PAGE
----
the best lift moves through behind the front.  Precipitation chances
will mainly be north of I-70 where the environment will saturate
behind the front, although cannot completely rule out some more
isolated chances to the south.  Chances for precipitation decline
after midnight and through Friday due to lift weakening as the storm
system moves further from the Tri-State Area.

Have lower confidence with the current precipitation chances after
Thursday evening due to the weakening lift that may be present over
the northern part of the forecast area behind the storm system.
Thought about removing the chances but cannot ruleout the
possibility of snow lingering into Friday due to some models
keeping weak lift over the north part of the Tri-State Area during
this time. In addition the saturated layer will be in the
dendritic growth zone, so any amount of lift may lead to some
snowfall. With this in mind will leave the lower chances for
precipitation alone.

Snowfall amounts continue to be very low due to the fast moving
nature of the storm system and the low water content of the air.
SREF ensemble plumes continue to support less than two inches of
snowfall accumulation over the Southwest Nebraska counties where
the best chance for snowfall will be. The warm ground temperatures
will also hinder snowfall accumulation. While snowfall amounts
will likely change over the next couple days, confidence continues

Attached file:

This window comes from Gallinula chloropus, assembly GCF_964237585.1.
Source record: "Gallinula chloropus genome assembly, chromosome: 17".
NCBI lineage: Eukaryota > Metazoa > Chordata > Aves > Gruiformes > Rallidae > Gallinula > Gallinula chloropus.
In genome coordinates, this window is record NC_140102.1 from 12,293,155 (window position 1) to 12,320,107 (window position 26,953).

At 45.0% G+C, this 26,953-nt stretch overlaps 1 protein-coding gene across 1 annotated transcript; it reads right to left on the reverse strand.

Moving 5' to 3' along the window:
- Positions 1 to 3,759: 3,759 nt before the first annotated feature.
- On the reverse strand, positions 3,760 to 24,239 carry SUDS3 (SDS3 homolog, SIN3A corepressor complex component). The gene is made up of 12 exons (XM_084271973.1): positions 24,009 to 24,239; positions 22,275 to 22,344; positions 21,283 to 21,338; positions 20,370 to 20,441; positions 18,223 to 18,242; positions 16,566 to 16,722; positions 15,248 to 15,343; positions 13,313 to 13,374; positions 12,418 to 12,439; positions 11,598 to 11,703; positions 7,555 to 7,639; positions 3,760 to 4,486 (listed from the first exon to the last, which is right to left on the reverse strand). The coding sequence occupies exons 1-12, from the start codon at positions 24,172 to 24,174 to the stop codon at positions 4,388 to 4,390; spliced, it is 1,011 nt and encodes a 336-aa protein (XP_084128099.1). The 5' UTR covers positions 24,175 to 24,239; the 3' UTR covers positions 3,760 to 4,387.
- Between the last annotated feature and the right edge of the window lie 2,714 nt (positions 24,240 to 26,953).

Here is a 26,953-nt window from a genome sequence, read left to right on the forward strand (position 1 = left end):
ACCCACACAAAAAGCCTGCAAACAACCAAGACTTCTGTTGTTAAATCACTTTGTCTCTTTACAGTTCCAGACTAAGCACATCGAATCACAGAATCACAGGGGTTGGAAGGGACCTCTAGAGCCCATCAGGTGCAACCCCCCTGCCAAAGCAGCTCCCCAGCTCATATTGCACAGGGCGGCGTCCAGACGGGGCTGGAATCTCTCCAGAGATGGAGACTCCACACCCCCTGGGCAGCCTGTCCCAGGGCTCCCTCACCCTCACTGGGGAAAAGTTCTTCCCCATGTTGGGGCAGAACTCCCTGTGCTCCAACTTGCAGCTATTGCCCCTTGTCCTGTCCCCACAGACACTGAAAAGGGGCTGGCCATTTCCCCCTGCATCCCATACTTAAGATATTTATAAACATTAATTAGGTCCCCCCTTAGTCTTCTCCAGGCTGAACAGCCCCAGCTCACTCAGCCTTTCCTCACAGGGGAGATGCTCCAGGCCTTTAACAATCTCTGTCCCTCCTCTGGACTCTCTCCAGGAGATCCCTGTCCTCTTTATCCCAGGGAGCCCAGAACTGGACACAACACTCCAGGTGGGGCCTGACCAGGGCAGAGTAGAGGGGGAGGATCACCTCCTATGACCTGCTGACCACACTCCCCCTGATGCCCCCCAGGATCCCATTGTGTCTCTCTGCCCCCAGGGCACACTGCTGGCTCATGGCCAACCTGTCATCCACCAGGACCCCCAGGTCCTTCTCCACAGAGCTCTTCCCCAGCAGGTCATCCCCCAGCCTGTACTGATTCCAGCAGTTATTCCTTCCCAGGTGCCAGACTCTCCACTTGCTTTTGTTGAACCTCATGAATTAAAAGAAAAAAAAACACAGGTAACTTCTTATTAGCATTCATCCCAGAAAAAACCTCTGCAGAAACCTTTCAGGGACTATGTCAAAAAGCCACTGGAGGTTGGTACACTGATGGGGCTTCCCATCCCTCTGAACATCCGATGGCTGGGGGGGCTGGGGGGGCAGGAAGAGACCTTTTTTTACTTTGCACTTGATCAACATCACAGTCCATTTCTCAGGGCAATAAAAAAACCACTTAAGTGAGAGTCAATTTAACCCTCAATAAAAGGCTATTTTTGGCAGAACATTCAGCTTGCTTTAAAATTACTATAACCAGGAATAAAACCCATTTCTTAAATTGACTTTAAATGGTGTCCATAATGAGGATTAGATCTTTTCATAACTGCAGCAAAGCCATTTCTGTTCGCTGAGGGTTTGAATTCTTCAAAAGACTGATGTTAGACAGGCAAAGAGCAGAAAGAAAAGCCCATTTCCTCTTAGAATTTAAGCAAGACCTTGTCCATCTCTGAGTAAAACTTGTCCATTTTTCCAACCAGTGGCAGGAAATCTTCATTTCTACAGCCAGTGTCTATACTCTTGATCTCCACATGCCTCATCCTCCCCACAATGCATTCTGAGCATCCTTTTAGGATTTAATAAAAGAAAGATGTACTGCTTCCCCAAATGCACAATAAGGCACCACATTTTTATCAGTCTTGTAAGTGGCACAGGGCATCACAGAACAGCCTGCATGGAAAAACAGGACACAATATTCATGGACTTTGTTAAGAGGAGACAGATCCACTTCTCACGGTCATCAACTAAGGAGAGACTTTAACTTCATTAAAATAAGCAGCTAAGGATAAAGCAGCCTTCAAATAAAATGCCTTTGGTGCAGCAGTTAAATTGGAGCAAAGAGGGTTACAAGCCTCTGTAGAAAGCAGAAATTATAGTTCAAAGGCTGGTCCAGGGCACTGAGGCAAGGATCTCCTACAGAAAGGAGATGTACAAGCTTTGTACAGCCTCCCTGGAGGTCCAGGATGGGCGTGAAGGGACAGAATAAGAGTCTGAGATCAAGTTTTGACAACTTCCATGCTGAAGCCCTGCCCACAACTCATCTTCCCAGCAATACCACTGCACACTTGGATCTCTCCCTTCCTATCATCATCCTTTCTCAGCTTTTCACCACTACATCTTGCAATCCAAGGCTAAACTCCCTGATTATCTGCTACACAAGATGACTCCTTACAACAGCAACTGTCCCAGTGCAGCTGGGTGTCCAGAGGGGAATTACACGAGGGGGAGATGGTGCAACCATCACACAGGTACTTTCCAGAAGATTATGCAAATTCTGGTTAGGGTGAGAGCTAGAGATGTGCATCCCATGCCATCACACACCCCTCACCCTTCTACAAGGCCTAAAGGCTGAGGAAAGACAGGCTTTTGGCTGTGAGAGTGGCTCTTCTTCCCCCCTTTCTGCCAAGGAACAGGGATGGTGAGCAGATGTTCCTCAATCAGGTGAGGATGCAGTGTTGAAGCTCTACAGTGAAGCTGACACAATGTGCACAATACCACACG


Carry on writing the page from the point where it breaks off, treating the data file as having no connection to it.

to increase that snowfall accumulations will be around an inch or
less.

Friday night into Saturday morning will be the coldest for the
week, with lows falling into the teens. Despite the light winds,
wind chills will fall into the single digits again.

After Friday temperatures will gradually warm, with the warmest
temperatures of the week expected Monday and Tuesday ahead of the
next cold front to move through on Tuesday.  There will be some low
chances for precipitation Tuesday as an upper level trough moves
across the Plains.  However the majority of the lift with this
trough currently will be south of the Tri-State Area.

&&

.AVIATION...(For the 18Z TAFS through 18Z Thursday afternoon)
Issued at 1033 AM MST Wed Feb 22 2017

VFR expected at both KGLD and KMCK through the TAF period.
Surface winds will gradually diminish through this afternoon as
pressure gradient relaxes behind earlier frontal passage. Tonight,
expecting southeast winds to increase after midnight as surface
low begins to strengthen in southwest Kansas and continue to be
gusty through Thursday morning.


&&

.GLD WATCHES/WARNINGS/ADVISORIES...
KS...Red Flag Warning from 11 AM MST /noon CST/ to 6 PM MST /7 PM
     CST/ Thursday for KSZ027>029-041-042.

     Fire Weather Watch from Thursday morning through Thursday
     afternoon for KSZ013>016.

CO...Red Flag Warning from 11 AM to 6 PM MST Thursday for COZ254.

     Fire Weather Watch from Thursday morning through Thursday
     afternoon for COZ253.

NE...NONE.
&&

$$

UPDATE...024
SHORT TERM...DR
LONG TERM...JTL
AVIATION...024